Thursday, June 8, 2017


Attention Deadheads: Get ready for 24-hours of the Grateful Dead at their prime. WNRN [link], Charlottesville, Virginia is hosting 24/’77, a full day and night playing music exclusively from the Grateful Dead’s 1977 live archive. The party begins this Friday (6/9) at 6:00pm.

The theme – 24/’77 – was chosen to coincide with the release of a three CD box set of a historic Grateful Dead concert at Cornell University on May 8, 1977.   

The release, Cornell 5/8/77, is part of an eleven CD ongoing package of live Dead concerts called May 1977: Get Shown the Light. The WNRN pledge drive will be wall-to-wall music recorded at live Dead concerts during 1977.

WNRN listeners who pledge during the one-day drive will be entered into a raffle to win tickets to see Phish at Madison Square Garden later this summer. The pledge drive will be streamed online at


The Grateful Dead in the mid 1970s
Deadheads tend to be purists. Authenticity and quality are as important to fans of the Grateful Dead as credible source are to a NPR News junkie. Certain concerts are historic and revered among the “family.”

The Grateful Dead took great care to make certain their followers had a primo experience at their shows. The sound, visuals, vendors and song selection mattered to the band and the fans. 24/’77 is a perfect fundraiser for Triple A stations like WNRN because it reinforces the notion that the station cares and by pledging listeners can show their appreciation.

The May 8, 1977 Cornell University show is iconic for Deadheads. Earlier in 2017, Sam Sodonsky wrote about the Cornell show and the recording made that night for the respected indie music site Pitchfork [link]:

The Grateful Dead May 8, 1977 at Cornell University
On May 8, 1977, at Barton Hall, on the Cornell University campus, in front of 8,500 eager fans, the Grateful Dead played a show so significant that the Library of Congress inducted it into the National Recording Registry.

Many Deadheads claim that the quality of the live recording of the show made by Betty Cantor-Jackson (a member of the crew) elevated its importance. Once those recordings—referred to as "Betty Boards"—began to circulate among Deadheads, the reputation of the Cornell '77 show grew exponentially. With time the show at Barton Hall acquired legendary status in the community of Deadheads and audiophiles.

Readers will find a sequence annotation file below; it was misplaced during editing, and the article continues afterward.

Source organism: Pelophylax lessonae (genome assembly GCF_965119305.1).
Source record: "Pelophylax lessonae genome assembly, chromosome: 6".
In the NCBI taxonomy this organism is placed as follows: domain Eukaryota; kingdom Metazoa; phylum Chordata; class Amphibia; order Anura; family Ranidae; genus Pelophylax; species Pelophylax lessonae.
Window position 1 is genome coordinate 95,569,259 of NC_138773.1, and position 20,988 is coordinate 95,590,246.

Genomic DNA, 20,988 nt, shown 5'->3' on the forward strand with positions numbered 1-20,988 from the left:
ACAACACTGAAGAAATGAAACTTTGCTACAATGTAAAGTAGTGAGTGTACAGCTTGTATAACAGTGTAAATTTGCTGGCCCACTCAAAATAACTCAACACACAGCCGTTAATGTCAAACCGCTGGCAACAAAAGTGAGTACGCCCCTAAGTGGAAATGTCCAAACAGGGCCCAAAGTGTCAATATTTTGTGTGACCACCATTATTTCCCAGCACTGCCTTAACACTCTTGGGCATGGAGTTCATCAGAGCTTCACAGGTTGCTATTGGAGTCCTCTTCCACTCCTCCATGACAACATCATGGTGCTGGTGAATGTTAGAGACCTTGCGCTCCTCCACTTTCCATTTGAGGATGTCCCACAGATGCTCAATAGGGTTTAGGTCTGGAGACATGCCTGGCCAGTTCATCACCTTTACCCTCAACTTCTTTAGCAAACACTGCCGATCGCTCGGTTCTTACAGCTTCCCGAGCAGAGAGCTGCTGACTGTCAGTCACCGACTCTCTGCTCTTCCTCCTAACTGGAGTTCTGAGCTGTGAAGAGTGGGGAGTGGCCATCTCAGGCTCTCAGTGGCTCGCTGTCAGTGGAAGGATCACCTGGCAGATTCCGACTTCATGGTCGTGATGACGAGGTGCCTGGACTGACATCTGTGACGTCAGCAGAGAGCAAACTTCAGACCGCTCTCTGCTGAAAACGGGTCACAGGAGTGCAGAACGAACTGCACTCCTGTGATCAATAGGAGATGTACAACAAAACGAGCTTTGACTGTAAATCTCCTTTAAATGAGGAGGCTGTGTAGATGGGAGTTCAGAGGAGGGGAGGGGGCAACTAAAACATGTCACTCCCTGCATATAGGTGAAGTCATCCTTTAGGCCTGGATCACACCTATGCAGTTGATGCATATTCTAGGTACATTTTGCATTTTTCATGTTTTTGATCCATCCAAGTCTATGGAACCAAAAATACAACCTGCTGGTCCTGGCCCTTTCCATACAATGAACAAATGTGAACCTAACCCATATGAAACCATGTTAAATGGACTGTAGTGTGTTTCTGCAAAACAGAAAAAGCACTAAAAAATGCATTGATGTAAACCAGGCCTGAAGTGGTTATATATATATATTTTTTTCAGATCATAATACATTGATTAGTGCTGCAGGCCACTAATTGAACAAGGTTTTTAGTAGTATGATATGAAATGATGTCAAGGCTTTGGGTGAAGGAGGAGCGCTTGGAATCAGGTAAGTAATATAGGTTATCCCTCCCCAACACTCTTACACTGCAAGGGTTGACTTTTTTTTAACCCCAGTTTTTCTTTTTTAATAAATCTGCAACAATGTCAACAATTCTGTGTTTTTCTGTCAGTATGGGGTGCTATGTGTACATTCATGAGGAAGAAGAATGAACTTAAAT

Cornell '77 is about far more than just a single Grateful Dead concert. It is a social and cultural history of one of America's most enduring and iconic musical acts, their devoted fans, and a group of Cornell students whose passion for music drove them to bring the Dead to Barton Hall. Cornell '77 is still considered a touchstone in the history of the band.


Molly Davis
Every once in a while you see a job listing that is so appealing you think about dropping everything and relocating.  Such is the case with the opening at Wake Forest University in Winston-Salem.  Molly Davis, Assistant GM at WFDD – Public Radio for the Piedmont – posted this message on the PRADO bulletin board:

Are you passionate about public radio and storytelling, and interested in sharing that passion with young people? WFDD is upping the ante on our long-standing education program.

Since 2010, we’ve held Radio Camp for middle schoolers every summer; since 2011, we’ve worked with high school students after school to produce stories for our series Radio 101; we’ve even hosted Radio Camp for Grown-Ups. 

High school students at WFDD's Radio Camp
Starting this fall, our Radio 101 program will be embedded in a local high school as a course for credit, and we’re seeking a dynamic individual to take on all these projects.

Over the last few years, WFDD has seen tremendous growth in both revenue and audience, and we have amazing listener engagement. We are the state of North Carolina’s charter NPR affiliate station, and we celebrated our 70th birthday last fall.

We serve 32 counties in the Piedmont and High Country of North Carolina, and parts of southern Virginia. The station is licensed to Wake Forest University, and as such, staff members are University employees who receive generous University benefits.

Skyline of Winston-Salem
Our offices are located in beautiful and historic Winston-Salem, NC, the City of Arts and Innovation, home to the nation’s first locally- established Arts Council, the nation’s first public arts conservatory (UNC School of the Arts), and the prototype for the Empire State Building.

Winston-Salem is conveniently centrally located, close to both the mountains and the coast, boasts a low cost of living, and offers a robust culinary and music scene, plus plenty of activities for outdoor enthusiasts. The climate is temperate: I tell folks it’s almost always spring or fall.

I could go on and on, but instead, I’ll encourage you to check out the job description here.

Sign me up Molly!

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